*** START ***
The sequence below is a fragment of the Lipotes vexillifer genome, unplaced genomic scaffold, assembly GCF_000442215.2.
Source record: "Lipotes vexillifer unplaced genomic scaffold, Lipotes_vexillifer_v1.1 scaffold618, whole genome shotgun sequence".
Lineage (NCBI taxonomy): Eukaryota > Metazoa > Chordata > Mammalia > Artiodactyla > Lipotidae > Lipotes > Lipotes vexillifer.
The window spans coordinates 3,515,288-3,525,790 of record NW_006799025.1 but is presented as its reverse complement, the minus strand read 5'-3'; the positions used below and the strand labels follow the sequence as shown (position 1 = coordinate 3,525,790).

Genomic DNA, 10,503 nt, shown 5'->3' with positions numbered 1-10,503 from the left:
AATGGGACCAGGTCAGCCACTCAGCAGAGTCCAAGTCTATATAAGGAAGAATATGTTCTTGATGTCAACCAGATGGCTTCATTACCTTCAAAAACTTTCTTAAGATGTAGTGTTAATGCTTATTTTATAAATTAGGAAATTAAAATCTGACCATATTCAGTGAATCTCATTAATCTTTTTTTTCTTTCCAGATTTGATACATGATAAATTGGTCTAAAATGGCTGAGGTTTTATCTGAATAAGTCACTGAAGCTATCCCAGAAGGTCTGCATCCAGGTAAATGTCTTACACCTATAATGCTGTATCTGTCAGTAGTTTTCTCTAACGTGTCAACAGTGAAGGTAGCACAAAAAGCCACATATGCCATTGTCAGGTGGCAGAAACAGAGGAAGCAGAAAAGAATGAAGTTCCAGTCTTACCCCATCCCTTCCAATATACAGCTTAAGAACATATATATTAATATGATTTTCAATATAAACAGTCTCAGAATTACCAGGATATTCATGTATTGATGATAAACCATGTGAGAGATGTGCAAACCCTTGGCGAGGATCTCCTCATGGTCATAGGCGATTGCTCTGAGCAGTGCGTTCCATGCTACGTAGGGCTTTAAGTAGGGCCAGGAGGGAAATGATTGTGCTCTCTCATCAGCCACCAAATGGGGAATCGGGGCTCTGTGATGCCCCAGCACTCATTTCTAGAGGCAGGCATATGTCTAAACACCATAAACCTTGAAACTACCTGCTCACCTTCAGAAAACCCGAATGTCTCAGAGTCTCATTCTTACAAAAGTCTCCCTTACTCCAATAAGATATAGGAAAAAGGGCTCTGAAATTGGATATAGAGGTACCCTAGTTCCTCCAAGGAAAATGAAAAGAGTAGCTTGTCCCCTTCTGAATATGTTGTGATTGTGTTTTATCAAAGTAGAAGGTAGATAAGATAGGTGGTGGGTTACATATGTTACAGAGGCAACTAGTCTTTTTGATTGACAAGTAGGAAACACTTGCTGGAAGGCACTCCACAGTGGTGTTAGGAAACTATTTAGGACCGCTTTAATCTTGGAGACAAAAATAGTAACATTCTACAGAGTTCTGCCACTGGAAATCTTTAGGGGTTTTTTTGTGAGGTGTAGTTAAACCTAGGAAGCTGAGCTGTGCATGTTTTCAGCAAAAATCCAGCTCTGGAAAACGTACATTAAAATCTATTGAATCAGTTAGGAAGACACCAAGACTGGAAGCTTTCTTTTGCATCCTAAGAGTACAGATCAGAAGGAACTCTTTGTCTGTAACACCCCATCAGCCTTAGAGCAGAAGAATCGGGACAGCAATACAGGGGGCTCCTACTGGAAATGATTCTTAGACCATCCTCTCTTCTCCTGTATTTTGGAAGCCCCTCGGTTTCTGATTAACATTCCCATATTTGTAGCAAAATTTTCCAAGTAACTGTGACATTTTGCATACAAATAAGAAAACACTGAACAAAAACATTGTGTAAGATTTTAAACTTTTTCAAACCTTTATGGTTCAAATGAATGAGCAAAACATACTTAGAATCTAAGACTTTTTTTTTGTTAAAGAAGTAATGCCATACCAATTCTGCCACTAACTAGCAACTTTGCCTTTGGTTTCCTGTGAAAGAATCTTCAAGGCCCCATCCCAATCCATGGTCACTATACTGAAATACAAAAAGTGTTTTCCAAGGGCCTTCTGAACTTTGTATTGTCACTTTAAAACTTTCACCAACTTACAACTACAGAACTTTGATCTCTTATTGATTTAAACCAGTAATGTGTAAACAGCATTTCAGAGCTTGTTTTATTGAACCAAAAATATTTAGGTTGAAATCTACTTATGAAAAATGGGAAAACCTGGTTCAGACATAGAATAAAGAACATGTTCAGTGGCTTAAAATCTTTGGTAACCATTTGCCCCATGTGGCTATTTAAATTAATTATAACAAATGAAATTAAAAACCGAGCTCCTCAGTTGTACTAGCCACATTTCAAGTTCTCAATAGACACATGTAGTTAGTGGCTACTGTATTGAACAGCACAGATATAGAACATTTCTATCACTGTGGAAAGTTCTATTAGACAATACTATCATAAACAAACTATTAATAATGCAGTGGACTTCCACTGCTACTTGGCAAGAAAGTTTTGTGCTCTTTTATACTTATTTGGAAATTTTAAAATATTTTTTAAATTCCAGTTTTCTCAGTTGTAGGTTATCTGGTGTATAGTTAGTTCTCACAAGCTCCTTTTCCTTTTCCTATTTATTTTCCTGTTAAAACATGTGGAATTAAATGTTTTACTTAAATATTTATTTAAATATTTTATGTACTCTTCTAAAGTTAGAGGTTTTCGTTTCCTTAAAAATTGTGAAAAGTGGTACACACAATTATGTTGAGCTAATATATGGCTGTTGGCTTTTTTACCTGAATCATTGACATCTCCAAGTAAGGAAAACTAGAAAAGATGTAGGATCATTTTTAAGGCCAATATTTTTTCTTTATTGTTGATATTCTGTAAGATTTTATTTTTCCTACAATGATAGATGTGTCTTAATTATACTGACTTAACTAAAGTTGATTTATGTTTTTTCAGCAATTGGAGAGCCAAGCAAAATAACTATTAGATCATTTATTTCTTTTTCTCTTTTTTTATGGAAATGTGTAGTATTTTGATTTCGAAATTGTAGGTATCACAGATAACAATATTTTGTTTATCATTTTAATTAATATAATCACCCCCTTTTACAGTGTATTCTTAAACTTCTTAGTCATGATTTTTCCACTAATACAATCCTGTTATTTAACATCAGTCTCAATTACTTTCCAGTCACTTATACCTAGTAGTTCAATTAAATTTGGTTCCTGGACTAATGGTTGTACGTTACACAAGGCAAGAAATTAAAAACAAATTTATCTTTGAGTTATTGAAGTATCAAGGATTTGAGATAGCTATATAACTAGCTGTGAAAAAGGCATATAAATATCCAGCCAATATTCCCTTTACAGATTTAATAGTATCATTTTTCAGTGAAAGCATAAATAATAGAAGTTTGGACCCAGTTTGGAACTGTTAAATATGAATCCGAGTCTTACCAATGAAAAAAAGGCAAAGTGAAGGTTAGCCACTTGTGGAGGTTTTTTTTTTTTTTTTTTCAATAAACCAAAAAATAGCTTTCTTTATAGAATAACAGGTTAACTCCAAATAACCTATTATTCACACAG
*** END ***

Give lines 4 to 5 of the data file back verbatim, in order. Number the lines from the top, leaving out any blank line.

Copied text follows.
The window spans coordinates 3,515,288-3,525,790 of record NW_006799025.1 but is presented as its reverse complement, the minus strand read 5'-3'; the positions used below and the strand labels follow the sequence as shown (position 1 = coordinate 3,525,790).

Genomic DNA, 10,503 nt, shown 5'->3' with positions numbered 1-10,503 from the left: